11 Мёдлингских танцев, WoO 17

Авторство Бетховена сомнительно.

Состав инструментов:2 Flöten, 2 Klarinetten, 2 Hörner, Fagott, 2 Violinen und Bratsche

  • 1. Waltz
  • 2. Minuet
  • 3. Waltz
  • 4. Minuet
  • 5. Minuet
  • 6. Ländler
  • 7. Minuet
  • 8. Ländler
  • 9. Minuet
  • 10. Waltz
  • 11. Waltz

The authorship of these Eleven Mödlinger Dances is in doubt. Schindler, hardly the most reliable source on Beethoven, claimed that the composer wrote a collection of waltzes in 1819 while staying at an inn near Mödling. But that score never turned up in the composer's lifetime—not, in itself, necessarily an unusual circumstance. Hugo Riemann came across this set of dances in Leipzig in 1905 and determined it to be the one referred to by Schindler. They were first published in Leipzig two years later. Beethoven may have indeed written this collection, but certain stylistic traits seem to cast doubt on his authorship, especially in light of his more serious and deeper manner druing his last creative period. Yet Beethoven did write a fair number of short, light, even frivolous works around this time, too, including a number of his canons and puzzle canons. The stylistic arguments largely center on improbable key sequences in these works, and it is quite possible, maybe even probable, that Beethoven composed these dances.

The first dance sounds as though it might have come from the composer's pen, all right, but from a much earlier time than 1819. Could Beethoven have reworked a hitherto suppressed composition, of which there were many? He certainly showed an interest in returning to his early works during his last years. The repetitive and rollicking nature of the second dance again sounds quite possibly as though it came from the composer's early years. What is odd about all these pieces, though—and what may well be the best argument for their authenticity—is that they are short, like many of the bagatelles, late waltzes, and canons. If Beethoven had drawn on earlier pieces for this collection, he might have shortened them. Or, if he had fashioned new music from older styles, he would also have been brief. These eleven works last a bit under 15 minutes in a typical performance.

Most of the other pieces here also show traits of the composer's style in the late eighteenth century. The ninth dance is most interesting for its mixture of older and then-newer styles. There are some pungent dissonances amid festive-sounding music that spice the atmosphere with clever sonic mischief. The last two pieces here are also of considerable musical interest. Yet one may come away from a hearing of this collection with the feeling that if Beethoven was indeed the composer of this music, he was hot-and-cold when he wrote it.

(All Music Guide)


Even when Beethoven was writing trifling little dances for Vienna's Redoutensaal, he still sounded like Beethoven. In late 1792, he came to Vienna to study with Haydn, who soon demonstrated to his pupil the art of writing public dance music. Within three years, Beethoven had composed at least three sets of dance music: the 12 Contredanses (WoO 14), 12 German Dances (WoO 6), and 6 Minuets (WoO 9). These were used in the Redoutensaal in November 1795. Beethoven's name was mentioned in the Wiener Zeitung, and he soon was asked to make a piano arrangement of the German dances and minuets. He was climbing the ladder of fame.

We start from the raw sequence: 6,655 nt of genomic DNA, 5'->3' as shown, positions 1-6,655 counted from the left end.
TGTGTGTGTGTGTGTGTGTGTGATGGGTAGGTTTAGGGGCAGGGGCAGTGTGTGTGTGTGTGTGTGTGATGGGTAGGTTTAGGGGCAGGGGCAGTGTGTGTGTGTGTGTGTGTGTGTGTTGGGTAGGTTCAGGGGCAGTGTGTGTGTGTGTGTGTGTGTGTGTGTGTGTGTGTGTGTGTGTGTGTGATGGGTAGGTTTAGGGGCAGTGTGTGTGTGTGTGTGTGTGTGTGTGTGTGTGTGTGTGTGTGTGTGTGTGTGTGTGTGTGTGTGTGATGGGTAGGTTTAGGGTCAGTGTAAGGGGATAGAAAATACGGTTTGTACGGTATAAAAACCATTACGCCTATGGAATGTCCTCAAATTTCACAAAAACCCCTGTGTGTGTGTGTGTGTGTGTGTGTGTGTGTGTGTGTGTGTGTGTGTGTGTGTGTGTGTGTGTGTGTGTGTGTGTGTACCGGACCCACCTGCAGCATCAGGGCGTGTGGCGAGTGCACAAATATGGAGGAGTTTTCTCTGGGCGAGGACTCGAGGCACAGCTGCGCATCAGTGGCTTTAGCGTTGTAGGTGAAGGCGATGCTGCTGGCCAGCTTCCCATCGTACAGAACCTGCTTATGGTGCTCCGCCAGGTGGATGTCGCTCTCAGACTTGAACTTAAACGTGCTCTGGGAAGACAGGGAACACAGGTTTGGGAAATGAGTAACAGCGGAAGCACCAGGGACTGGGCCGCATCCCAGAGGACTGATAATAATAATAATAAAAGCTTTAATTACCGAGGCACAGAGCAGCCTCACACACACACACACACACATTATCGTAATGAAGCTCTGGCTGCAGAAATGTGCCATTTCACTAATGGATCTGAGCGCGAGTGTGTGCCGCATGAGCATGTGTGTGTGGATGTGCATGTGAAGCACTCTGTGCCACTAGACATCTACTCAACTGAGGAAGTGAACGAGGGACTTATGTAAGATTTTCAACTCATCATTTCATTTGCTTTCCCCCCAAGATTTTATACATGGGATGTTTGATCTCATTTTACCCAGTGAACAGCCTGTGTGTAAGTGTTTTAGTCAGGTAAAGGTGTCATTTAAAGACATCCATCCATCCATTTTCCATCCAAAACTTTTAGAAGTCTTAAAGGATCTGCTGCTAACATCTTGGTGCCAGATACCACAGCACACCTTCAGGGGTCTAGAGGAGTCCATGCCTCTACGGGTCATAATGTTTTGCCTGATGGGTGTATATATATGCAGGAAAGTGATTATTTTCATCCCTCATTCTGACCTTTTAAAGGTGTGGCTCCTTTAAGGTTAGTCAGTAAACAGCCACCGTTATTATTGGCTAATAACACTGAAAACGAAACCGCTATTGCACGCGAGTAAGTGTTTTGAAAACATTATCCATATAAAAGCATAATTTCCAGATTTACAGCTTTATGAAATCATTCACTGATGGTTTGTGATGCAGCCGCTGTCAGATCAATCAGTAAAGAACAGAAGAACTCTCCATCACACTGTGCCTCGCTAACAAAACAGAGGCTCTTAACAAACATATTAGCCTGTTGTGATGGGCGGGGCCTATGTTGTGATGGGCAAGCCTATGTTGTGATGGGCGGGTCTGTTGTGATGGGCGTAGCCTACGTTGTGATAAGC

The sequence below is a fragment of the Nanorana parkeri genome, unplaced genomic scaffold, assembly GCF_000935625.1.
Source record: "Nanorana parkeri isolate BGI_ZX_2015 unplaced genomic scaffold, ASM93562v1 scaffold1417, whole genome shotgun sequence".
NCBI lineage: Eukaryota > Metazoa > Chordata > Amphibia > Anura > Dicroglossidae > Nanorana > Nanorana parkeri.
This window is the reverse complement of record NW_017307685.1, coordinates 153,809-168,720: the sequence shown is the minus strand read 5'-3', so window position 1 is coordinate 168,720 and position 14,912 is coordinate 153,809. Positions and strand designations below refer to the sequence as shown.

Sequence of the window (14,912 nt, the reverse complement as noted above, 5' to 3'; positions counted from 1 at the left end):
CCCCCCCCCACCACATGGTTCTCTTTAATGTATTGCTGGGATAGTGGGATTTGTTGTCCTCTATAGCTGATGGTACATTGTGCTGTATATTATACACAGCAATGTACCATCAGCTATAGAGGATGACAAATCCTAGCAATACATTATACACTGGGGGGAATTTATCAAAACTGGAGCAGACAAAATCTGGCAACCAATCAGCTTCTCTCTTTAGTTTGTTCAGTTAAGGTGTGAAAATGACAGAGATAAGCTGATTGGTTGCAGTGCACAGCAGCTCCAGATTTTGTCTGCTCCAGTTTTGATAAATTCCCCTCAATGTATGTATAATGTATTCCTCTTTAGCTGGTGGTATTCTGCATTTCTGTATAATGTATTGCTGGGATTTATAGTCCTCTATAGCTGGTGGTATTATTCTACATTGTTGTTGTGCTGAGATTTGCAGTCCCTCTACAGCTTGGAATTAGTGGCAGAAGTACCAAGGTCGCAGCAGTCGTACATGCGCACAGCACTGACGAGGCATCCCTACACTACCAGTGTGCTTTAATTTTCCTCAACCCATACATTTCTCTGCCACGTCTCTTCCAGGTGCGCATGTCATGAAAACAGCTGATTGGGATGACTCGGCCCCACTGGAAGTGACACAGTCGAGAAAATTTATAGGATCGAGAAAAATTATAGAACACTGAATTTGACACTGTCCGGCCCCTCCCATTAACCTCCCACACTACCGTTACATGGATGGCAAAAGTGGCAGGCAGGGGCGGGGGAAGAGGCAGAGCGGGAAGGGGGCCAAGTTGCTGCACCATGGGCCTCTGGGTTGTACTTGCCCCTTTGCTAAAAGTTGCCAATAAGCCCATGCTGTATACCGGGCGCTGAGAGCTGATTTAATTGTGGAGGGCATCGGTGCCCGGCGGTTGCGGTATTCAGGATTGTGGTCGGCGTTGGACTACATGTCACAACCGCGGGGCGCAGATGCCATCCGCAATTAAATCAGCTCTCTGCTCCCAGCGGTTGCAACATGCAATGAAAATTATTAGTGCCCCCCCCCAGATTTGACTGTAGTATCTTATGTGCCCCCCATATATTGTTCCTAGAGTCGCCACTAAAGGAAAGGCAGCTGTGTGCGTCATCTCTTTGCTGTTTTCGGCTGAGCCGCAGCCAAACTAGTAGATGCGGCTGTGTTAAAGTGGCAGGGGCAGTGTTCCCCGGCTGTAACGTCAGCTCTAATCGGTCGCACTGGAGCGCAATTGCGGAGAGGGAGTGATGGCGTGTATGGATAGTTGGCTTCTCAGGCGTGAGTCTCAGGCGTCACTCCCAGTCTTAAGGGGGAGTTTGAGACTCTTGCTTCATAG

Beethoven's best mentors in these genres were Mozart and Haydn, of course, who also composed music for the Redoutensaal. While these masters wrote public dance music relatively late in their careers, Beethoven was just at the beginning of his. He had everything ahead of him, and one can hear that in many of these dances, even if some of them are only 36 seconds long! In fact, Contredanse #7 will sound very familiar to many listeners, because it is also appears in the Finale of the "Eroica" Symphony, as well as in The Creatures of Prometheus. (Contredanse #11 also appears in that latter work.) It should be noted that two of the Contredanses (Nos. 8 and 12) were composed by Beethoven's younger brother. Another prediction of the Beethoven to come can be heard in the extended coda to his German dances. Not only does Beethoven introduce a brash posthorn here (another glance back at Mozart, who had died a few years earlier), but the almost blustery rhetoric, as Beethoven prepares the dancers to take their leave, already finds the composer shaking his fists, albeit in good humor. The Minuets, apparently composed for a more intimate setting (a smaller room, at least), introduce a harp, to unexpected and beguiling effect.

It is uncertain whether or not Beethoven actually composed the Modling Dances, supposedly named after the village where they first were played. Anton Schindler, Beethoven's early biographer, seems to indicate that the dances are Beethoven's, and that they were written rather later in his life. This set contains a selection of three different genres: waltzes, minuets, and landler. Frankly, the music seems a little less typical of Beethoven than the other three sets, yet there's nothing about them that denies Beethoven's authorship, at least as far as my ears are concerned.